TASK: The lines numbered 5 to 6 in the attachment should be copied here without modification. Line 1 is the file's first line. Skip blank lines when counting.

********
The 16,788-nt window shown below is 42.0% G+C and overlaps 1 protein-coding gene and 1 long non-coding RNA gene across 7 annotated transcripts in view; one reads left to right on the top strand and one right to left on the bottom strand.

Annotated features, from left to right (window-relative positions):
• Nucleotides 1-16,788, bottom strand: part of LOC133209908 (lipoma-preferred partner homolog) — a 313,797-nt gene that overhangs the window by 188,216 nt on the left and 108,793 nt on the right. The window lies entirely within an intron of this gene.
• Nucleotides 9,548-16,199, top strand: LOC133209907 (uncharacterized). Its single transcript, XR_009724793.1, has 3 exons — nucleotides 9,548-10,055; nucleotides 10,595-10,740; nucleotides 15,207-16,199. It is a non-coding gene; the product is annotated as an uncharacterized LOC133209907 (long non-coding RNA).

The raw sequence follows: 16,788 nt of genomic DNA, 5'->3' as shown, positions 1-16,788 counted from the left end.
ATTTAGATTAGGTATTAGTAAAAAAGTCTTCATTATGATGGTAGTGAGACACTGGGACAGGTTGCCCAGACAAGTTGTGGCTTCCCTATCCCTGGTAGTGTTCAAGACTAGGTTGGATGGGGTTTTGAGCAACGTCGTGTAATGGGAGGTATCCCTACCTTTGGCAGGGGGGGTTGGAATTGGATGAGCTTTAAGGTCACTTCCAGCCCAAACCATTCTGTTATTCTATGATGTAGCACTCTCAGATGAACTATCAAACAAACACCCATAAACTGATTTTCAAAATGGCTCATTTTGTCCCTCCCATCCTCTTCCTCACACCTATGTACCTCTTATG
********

The raw sequence follows: 16,788 nt of genomic DNA, 5'->3' as shown, positions 1-16,788 counted from the left end.
ATTTAGATTAGGTATTAGTAAAAAAGTCTTCATTATGATGGTAGTGAGACACTGGGACAGGTTGCCCAGACAAGTTGTGGCTTCCCTATCCCTGGTAGTGTTCAAGACTAGGTTGGATGGGGTTTTGAGCAACGTCGTGTAATGGGAGGTATCCCTACCTTTGGCAGGGGGGGTTGGAATTGGATGAGCTTTAAGGTCACTTCCAGCCCAAACCATTCTGTTATTCTATGATGTAGCACTCTCAGATGAACTATCAAACAAACACCCATAAACTGATTTTCAAAATGGCTCATTTTGTCCCTCCCATCCTCTTCCTCACACCTATGTACCTCTTATG